Matt Prior: why a Caterham is ideal for driving to Scotland

99 Matt Prior Caterham to Scotland column lead

Matt Prior makes the case for Caterham’s long-distance abilities as Autocar’s longest-serving road tester is retired

The Caterham Super Seven 1600 will make a feature appearance in the next mag. No spoilers, save to say it’s coming at you from Scotland.

That’s not far from the north of England, but is quite a long way from Crawley, near Gatwick, from where a staffer had to collect the Seven before delivering it north of Perth.

Reader, I was that staffer, because it was me who suggested we take the Seven. “I’m driving it to Scotland,” I told people, happily. You would think I had told them I was going to swim the Channel in my dressing gown.

Small, noisy, too cold, too hot, too wet: that’s what people think of a Seven. But I’m going to make a case here that a Caterham is actually a good car for long journeys.

The feet-up driving position isn’t widely adjustable, but I find it comfortable. There’s not much wind buffeting with the hood down; with it up, there’s adequate head room, a heated screen and a heater. These days the hood doesn’t leak, while its small-scale operations in 1976. I sucker a phone to the screen for navigation and wear earphones.

The biggest problem is the hood mechanism itself and its array of poppers: it takes minutes to erect, while skinning your knuckles and stubbing your fingers.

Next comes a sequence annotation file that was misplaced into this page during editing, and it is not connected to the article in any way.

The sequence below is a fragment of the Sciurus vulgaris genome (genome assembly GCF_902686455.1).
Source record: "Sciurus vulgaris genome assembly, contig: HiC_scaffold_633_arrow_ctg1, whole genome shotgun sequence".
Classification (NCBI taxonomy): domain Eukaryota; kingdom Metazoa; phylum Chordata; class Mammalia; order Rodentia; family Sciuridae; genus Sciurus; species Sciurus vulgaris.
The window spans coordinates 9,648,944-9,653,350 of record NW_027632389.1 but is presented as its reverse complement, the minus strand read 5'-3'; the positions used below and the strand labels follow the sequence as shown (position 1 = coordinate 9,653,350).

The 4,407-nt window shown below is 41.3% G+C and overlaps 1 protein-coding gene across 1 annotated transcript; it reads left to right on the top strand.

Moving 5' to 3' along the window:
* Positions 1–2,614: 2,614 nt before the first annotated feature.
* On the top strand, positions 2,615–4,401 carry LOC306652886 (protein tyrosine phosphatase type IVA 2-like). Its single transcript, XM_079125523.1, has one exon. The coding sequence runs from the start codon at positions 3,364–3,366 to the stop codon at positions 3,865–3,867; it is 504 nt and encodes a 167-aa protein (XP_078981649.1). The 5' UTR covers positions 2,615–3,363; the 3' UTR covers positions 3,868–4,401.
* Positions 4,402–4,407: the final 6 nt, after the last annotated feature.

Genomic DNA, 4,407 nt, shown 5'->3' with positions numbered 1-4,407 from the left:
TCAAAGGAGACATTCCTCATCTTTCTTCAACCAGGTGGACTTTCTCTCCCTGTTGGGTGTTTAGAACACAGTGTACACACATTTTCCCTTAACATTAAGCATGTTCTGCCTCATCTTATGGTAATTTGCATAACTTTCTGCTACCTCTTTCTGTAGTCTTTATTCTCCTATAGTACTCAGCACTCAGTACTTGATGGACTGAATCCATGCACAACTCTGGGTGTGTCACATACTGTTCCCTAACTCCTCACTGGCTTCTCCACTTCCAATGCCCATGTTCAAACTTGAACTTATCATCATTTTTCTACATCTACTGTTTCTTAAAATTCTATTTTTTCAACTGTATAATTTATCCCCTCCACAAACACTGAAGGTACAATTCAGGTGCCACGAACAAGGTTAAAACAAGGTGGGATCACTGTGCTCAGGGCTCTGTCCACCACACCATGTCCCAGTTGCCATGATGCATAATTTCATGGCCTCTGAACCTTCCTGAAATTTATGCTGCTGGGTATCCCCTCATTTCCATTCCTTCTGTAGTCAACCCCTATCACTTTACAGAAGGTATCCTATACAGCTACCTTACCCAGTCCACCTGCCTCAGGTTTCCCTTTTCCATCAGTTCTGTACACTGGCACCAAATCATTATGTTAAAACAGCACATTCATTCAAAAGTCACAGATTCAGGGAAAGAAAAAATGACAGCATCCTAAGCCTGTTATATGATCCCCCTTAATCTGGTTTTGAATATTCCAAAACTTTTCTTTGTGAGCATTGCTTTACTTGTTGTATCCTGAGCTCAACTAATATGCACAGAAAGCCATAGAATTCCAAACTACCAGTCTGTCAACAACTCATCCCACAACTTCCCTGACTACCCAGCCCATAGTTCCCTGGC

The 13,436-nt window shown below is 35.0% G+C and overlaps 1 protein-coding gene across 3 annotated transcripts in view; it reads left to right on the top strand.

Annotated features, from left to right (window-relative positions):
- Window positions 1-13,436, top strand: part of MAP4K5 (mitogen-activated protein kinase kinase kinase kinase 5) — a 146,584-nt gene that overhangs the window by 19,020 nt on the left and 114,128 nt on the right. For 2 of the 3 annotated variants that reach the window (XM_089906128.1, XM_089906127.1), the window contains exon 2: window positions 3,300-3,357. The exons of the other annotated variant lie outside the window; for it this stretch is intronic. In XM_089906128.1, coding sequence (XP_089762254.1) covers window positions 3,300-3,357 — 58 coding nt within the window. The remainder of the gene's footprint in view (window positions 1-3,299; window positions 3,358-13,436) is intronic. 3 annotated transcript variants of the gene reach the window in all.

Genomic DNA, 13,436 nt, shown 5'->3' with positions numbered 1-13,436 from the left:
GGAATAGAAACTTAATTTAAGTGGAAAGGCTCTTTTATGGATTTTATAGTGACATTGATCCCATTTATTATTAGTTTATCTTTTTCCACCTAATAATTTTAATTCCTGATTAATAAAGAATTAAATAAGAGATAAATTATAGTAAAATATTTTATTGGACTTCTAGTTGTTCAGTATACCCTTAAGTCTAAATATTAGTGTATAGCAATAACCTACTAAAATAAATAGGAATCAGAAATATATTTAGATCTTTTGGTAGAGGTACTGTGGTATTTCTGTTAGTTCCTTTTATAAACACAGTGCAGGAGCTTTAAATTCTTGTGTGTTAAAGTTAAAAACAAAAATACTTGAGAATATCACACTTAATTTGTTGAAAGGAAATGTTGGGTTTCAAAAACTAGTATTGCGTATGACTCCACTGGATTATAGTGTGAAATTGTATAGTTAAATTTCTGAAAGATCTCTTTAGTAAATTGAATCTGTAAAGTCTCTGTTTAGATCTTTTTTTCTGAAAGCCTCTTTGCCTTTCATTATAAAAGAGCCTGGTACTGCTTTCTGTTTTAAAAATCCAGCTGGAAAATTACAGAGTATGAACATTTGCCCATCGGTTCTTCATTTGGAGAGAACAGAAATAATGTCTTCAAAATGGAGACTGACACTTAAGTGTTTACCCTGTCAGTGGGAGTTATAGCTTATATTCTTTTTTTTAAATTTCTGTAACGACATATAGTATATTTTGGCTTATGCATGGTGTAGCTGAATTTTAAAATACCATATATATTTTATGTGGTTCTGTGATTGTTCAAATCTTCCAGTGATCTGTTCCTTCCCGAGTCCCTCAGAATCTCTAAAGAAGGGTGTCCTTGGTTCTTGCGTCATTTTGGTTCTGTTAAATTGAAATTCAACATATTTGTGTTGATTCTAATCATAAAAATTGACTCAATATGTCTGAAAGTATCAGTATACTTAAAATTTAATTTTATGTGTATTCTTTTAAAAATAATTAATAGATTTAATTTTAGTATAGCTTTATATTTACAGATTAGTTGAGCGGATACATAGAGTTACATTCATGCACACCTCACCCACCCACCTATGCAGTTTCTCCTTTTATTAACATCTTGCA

A few years ago, in desperation at being unable to stretch the hood fabric far enough to reach a popper, I phoned Caterham. “It’s easiest when it’s at its most pliable. When it’s warm and dry,” I was told, helpfully.

Elsewhere, news reaches me from the road test desk – which remains farther away than it used to be, because it’s still spread across three colleagues’ homes – that the trusty road test laptop is to be retired. This Dell D630, a model discontinued in 2007, has been with us as long as any of us can remember.

Current road test editor Matt Saunders thinks it has been in use since before he joined the desk in 2010. I have vague memories of getting a new laptop that needed a new password at some distant point in the past. But honestly, who knows? Could be 2005, could be 2006 or 2007. Whatever, it’s a chuffing long time for a bunch of electronics, now seemingly slowing so being retired before it croaks on duty and forgets whatever it’s trying to save.

The machine has really only ever had one job: crunching numbers from our Racelogic VBox software during road tests and then storing them before they’re archived on our servers (a thoroughly valuable mine of information that, honestly, we probably don’t make enough of). That all back issues of Autocar – every one since 1895 – are being digitised as I write will help out here, I’m sure.

Old surviving computers remind me of seeing an ageing laptop sitting on a yet older Formula 1 car’s sidepod at the Goodwood Festival of Speed with a note taped to it that read: “Please set computer’s date to 1997.”

There have been new data loggers, new tape measures, new scales and, indeed, an entire new road test team since the trusty laptop’s introduction, making it the oldest serving member of the road test desk.

When somebody who has been on the team for a while leaves Autocar, we’re allowed to expense a few quid on drinks. So I reckon Friday, 7pm, at the pub. Cheers, Dell.

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